Lost In Translation

There’s a relatively new cashier who transferred to our store from another Generimart location, where she worked for an undisclosed number of years. It’s too soon in the game to really make an opinion, although I will be the first to admit that I’m not easiest person to get along with. However, when there is a new employee it is never my intention to make someone feel uncomfortable and so I will try to be patient if not always pleasant.

A couple of nights ago, the front end supervisor called in sick and there was no one to replace her on such short notice. So because of her experience, they asked this new cashier to watch the front end for the evening. Her name is going to be Patty, after a character in one of my favorite Anne Rice novels, Blackwood Farm.

It was late in the evening and it had been busy nonstop. As the acting front end supervisor, it’s Patty’s responsibility to coordinate the cashiers breaks as well as keeping everything in order. Of course if something comes up she has the option to call someone from the sales floor to either jump on register, or help out in some other capacity. Towards the end of the evening, I got this call over the walky, while I was in the parking lot.

Patty: Cart Jockey please, cart jockey.

Me: *Replying* Go for Cart Jockey.

Patty:  There’s a huge mess over by the cafeteria that we need to clean up, can you come in to take care of that please?

This was a half hour before the closing and there were still customers coming into the store. Two years have taught me that the varying levels of management in our store can have a warped sense of priorities. But because Patty was relatively new and this was her first time running the front end, I simply replied,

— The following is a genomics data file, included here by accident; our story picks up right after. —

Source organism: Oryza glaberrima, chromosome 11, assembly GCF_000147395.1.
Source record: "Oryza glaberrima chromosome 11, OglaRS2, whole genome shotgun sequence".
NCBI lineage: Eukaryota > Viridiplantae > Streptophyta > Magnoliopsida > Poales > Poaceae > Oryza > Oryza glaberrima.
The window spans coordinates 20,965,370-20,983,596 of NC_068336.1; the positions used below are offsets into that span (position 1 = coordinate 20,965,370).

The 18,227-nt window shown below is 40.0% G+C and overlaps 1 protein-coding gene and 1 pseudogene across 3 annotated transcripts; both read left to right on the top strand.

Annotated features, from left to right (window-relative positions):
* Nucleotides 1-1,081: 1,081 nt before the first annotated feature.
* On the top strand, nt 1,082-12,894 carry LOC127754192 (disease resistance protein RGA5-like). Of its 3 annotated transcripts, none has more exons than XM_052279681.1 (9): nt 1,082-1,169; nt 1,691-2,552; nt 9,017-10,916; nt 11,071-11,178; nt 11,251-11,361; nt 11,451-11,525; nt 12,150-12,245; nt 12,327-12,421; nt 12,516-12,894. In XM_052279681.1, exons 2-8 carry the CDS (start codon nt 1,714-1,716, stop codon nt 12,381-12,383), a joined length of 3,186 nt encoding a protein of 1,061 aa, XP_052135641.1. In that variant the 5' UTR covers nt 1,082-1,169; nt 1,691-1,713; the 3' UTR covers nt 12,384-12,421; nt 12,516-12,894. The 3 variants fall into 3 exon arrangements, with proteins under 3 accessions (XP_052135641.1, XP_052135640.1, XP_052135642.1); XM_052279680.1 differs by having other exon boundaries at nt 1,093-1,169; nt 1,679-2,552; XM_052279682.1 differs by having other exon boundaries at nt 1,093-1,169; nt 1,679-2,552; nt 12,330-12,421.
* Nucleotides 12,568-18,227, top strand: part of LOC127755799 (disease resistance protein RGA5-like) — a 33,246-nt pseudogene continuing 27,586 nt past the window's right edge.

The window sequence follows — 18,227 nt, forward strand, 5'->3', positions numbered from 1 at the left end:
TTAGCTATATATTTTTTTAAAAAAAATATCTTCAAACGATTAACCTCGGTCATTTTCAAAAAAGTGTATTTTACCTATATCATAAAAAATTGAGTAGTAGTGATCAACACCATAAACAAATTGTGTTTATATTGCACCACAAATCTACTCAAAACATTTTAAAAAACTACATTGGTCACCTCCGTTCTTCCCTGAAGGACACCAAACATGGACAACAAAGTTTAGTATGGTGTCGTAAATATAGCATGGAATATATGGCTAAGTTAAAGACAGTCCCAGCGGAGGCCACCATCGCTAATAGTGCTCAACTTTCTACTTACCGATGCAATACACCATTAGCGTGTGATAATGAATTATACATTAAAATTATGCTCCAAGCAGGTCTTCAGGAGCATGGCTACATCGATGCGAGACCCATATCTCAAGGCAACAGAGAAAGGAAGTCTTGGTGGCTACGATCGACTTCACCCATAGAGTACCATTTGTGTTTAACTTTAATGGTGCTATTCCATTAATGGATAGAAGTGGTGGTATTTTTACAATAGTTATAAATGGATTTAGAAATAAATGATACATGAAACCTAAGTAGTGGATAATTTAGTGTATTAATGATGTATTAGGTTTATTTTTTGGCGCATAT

Me: I still have a full parking lot to take care of. We do have an overnight crew that cleans up the store, so is the mess really important at the moment?

Patty: No, it really isn’t, that’s okay. Someone just spilled kitty litter.

I said no problem and went back to loading carts onto the pusher, then paused. Kitty litter?

With the pusher half full of carts, I turned it around and went back into the store. Then I found Patty, who was talking with the manager for the overnight shift and asked,

“Okay, when you said ‘kitty litter’, did you mean there’s a little bit of litter on the carpet, or someone spilled a whole bag?”

Patty answered, “Someone spilled a whole bag.”

“Okay,” I said, understanding finally. “See, when you said mess, I thought maybe the carpet looked a little nasty and you just wanted me to sweep or vacuum. If you had said there was a spill, I would have treated that with a lot more urgency cause it’s a whole other matter.”

“Oh, okay.”

“So if you need me to clean that up, that’s fine, but it’s going to take time away from my getting the parking lot in order.”

We went to check it out, but the night manager told me I could go back into the parking lot and that he would pull someone from the floor to take care of it if it was that big of a deal. This was just a simple lesson in context and hopefully Patty recognized that I wasn’t trying to be some jerk who only wanted to get out of doing what he was told. There is a sense of prioritizing when it comes to my job and I don’t just hang out and text between bringing in rows of carts. It’s hard enough to get that fact across to people who have been in the business for years, so I hope Patty learns from this experience.

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One thought on “Lost In Translation

  1. Pingback: Nobody Did What Anybody Could Have Done | Confessions of a Cart Jockey

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